Neutrinos arise in three flavours: electron, muon and tau. The discovery of neutrino oscillations between these flavours implies that neutrinos are massive particles. The SM predicts massless neutrinos, and therefore neutrino oscillations imply physics beyond the SM. This motivates the study of neutrino processes beyond the SM framework, for instance, non-standard interactions.
Solar neutrinos were crucial to discover and understand neutrino oscillations. Only electron-neutrinos are produced in the Sun, and by using a model for the interior of the Sun (the standard solar model), the flux of solar neutrinos on Earth is predicted. However, there was a discrepancy between the theoretical predictions and the measured solar neutrino flux, dubbed the so-called solar neutrino problem.
Helioseismology, the study of seismic waves within the Sun, has provided a valuable tool to understand the Sun’s structure and improve the solar standard model. In turn, measurements of neutrino fluxes can help in understanding of the Sun’s structure. Today there is a good level of agreement between the predictions of the standard solar model and measurements of neutrino fluxes. Future experiments will allow precise measurement of the neutrino fluxes and of the neutrino energy spectra of reactions within the Sun, thereby providing insight into the Sun’s core, and sensitivity to new physics in the neutrino sector.
Predictions of the solar model include identifying the regions where particular fusion processes take place. Neutrinos produced in these regions will then propagate through the solar matter. Figure 1 shows the regions where various reactions take place within the sun, where(r)is comparable to the flux at those positions. The reactions labelled with an asterisk are spectral lines with minimal energy spread.
The solar plasma is dominated by electrons, protons and neutrons. Figure 2 shows the number densities of electrons (red curve), up quarks (blue quarks) and down quarks (green curve), according to the solar model. The ratio between up and down quarks is also shown (black curve).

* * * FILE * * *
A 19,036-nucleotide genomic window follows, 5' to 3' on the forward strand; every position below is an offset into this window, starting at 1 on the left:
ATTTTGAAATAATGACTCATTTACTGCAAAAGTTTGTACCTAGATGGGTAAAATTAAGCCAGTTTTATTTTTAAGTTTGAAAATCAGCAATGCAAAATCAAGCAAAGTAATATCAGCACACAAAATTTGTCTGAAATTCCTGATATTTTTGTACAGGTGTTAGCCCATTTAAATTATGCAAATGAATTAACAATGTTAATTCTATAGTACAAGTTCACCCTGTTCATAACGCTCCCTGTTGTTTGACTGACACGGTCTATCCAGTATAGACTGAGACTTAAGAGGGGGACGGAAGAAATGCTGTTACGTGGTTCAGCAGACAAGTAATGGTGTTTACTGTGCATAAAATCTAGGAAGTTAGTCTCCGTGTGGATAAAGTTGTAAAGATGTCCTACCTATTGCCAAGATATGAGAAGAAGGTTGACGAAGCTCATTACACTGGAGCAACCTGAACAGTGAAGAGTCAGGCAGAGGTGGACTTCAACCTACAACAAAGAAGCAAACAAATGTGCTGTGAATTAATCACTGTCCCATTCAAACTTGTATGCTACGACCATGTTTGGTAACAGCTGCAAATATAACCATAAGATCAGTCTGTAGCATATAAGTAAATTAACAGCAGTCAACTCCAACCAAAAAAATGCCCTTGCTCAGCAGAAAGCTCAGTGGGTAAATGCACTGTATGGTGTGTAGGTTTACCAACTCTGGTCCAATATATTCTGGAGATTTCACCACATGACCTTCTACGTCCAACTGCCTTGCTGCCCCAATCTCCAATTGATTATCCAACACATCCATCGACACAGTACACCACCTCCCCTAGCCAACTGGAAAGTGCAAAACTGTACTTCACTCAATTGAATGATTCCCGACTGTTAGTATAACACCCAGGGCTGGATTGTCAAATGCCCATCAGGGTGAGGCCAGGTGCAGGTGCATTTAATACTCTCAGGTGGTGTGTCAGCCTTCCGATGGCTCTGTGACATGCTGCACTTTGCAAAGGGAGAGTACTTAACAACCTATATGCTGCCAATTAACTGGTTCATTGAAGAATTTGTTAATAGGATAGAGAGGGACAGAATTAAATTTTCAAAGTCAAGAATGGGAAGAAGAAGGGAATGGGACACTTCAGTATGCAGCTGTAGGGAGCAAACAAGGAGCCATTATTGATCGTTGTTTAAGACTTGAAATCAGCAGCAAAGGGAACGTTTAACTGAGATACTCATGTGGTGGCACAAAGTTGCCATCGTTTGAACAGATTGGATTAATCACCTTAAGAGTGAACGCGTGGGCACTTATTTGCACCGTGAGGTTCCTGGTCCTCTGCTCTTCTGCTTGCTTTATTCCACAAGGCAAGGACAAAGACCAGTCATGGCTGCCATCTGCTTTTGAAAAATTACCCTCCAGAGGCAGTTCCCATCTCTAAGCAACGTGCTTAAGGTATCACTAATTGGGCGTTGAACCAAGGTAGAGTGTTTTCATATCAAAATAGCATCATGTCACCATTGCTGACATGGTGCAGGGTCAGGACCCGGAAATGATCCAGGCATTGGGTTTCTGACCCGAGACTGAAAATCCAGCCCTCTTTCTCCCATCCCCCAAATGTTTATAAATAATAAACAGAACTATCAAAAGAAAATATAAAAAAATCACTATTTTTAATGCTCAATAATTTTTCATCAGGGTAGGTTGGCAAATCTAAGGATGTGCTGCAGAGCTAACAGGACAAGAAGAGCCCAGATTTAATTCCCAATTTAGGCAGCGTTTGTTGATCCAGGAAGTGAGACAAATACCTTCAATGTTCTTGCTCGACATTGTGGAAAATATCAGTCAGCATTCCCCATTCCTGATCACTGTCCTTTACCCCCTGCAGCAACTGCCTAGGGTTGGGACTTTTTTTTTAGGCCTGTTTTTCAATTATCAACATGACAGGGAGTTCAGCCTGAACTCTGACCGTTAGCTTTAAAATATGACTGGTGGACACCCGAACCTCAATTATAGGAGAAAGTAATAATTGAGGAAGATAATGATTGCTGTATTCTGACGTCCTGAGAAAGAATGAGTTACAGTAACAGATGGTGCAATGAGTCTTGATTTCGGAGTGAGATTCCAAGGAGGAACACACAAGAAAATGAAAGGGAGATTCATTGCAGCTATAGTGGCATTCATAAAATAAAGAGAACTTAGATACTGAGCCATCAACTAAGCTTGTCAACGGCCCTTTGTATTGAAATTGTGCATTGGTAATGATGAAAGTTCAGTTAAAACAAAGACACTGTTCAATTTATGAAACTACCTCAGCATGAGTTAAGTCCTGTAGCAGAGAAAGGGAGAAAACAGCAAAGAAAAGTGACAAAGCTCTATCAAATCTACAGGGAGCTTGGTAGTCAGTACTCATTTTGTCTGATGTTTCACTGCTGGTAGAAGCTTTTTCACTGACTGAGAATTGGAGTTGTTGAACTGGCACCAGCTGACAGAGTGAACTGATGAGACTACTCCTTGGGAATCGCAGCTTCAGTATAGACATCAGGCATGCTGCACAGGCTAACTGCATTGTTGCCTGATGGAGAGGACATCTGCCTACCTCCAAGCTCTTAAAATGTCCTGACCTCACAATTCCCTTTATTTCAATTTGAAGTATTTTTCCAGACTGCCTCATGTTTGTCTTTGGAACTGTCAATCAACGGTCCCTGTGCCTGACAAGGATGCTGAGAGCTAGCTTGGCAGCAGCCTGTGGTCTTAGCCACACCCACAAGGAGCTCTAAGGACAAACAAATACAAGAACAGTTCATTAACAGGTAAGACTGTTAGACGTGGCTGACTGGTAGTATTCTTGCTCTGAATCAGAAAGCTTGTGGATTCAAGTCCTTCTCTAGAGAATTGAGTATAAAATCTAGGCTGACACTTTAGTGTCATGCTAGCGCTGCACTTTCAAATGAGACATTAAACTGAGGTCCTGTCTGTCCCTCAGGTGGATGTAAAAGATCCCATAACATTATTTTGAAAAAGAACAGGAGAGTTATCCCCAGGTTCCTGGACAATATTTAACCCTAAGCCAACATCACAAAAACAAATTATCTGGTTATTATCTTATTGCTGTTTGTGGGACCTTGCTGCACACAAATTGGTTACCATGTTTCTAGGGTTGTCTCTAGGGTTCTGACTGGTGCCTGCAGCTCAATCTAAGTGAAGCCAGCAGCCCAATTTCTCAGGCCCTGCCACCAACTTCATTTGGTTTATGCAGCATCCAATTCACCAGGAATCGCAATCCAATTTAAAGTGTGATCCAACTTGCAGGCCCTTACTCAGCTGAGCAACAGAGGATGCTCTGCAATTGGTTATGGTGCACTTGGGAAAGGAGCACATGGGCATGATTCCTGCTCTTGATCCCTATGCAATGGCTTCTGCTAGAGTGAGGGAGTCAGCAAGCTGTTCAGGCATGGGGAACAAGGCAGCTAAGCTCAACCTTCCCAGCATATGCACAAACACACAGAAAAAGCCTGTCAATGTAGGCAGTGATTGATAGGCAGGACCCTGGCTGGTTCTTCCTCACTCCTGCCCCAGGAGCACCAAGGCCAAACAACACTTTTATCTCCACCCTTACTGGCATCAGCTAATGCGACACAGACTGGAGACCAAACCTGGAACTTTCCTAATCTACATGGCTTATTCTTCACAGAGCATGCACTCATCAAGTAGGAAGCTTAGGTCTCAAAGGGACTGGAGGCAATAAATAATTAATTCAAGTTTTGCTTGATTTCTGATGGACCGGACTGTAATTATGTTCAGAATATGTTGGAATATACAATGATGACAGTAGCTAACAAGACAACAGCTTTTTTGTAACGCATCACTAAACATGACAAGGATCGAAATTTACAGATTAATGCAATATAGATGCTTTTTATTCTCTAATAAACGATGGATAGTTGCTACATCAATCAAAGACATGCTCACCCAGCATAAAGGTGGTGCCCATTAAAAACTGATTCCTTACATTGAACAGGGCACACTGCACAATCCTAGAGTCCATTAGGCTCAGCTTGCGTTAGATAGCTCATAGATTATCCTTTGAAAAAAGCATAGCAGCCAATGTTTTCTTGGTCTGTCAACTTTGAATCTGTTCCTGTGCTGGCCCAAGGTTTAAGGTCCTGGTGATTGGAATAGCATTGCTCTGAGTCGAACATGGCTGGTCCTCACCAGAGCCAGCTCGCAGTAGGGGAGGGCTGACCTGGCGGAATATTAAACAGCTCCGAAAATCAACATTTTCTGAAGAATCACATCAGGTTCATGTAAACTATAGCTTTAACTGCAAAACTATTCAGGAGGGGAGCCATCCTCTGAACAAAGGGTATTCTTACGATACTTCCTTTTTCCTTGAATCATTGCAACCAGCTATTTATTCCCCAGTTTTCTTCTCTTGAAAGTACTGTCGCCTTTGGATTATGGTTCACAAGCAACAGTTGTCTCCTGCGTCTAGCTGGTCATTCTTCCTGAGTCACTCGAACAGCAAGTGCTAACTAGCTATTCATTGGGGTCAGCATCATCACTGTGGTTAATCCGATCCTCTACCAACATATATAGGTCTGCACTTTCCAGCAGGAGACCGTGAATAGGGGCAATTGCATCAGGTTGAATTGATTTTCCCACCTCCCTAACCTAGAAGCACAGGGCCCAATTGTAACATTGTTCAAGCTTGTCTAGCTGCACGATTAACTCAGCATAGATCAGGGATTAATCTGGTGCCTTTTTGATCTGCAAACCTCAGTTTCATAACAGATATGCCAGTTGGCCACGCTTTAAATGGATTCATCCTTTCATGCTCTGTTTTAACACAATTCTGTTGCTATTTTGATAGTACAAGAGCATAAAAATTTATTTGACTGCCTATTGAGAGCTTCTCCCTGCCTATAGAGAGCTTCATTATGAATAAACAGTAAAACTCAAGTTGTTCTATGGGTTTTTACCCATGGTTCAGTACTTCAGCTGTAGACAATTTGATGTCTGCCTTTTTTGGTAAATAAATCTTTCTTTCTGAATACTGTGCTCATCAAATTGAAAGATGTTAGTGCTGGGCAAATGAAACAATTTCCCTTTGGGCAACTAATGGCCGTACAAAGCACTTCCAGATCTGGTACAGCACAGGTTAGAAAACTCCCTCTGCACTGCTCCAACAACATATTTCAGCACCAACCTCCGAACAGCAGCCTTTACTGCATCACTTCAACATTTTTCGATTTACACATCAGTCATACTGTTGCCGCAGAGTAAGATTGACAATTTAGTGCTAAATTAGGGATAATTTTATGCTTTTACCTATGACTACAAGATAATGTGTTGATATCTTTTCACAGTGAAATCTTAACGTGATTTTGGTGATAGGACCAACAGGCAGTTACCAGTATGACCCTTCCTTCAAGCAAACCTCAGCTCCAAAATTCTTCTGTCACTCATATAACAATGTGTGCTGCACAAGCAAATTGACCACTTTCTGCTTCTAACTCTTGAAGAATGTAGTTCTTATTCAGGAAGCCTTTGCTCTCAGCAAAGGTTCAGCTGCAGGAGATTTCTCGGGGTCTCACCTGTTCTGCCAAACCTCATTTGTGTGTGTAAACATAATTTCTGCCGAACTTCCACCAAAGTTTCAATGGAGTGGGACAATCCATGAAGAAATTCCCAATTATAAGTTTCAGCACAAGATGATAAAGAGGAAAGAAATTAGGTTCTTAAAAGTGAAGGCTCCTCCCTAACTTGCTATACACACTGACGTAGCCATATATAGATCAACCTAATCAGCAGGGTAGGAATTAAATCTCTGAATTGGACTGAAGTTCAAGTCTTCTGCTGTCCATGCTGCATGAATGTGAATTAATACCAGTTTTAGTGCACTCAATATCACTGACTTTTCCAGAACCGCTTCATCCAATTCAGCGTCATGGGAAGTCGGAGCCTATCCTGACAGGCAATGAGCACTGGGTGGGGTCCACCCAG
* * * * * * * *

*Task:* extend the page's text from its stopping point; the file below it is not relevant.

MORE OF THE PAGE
As the electron-neutrinos traverse the solar interior, their flavour state changes.
This variation can be described by a survival probability, which is the probability for an electron-neutrino to reach the Earth in the same flavour state in which it was produced. Non-standard interactions could also affect this survival probability.
An effective potential for standard interactions, is expressed as a sum of effective charged-current and neutral-current potentials. In the case of non-standard interactions, the effective potential for neutral currents acquires a more general form, introducing two classes of non-standard terms that can either preserve or change flavour.
As the solar plasma contains protons (two up quarks and a down quark), neutrons (an up quark and two down quarks) and electrons, only the interactions with up and down quarks are taken into account, as well as the electrons. These couplings between an electron-neutrino and a quark can be parametrised by a set of 2 independent parameters (ENu, EDu) and (ENd, Edd) for the interactions with up and down quarks, respectively.
It has been previously shown that only a small subset of parameter combinations (ENu, EDu, ENd, Edd) are compatible with current solar neutrino flux measurements. Here, two such models were studied, each corresponding to non-standard interactions with either the up- or down- quark.
Figure 3 shows the shape of the solar neutrino spectra observed on Earth from the pp-chain and the CNO-cycle after accounting for standard oscillation effects only (in red), and for including non-standard interactions with up-quarks (in blue) or with down-quarks (in green). Although for some reactions (PP, 13N), very little change in the spectra is predicted, for the HeP and 8B reactions, clear differences are seen between the standard and non-standard interaction cases. In addition, it is possible to distinguish between the two non-standard interactions models.
High precision measurements of neutrino spectra will therefore have sensitivity to non-standard interactions in the Sun’s interior. In particular, the Low Energy Neutrino Astronomy (LENA) experiment will perform a precise measurement of the 8B neutrino spectrum. Figure 4 shows the estimated uncertainty on the 8B neutrino spectrum after 5 years of LENA measurements (black lines). After a relatively short measurement time, it should be possible to discover if neutrinos do have non-standard interactions with quarks, and depending on the location and magnitude of the possible spectrum distortion, particular models could be specified.
References:  I. Lopes, New neutrino physics and the altered shapes of solar neutrino spectra (2017)
Text by Chloe Ransom and Laura Paulina Šinkūnaitė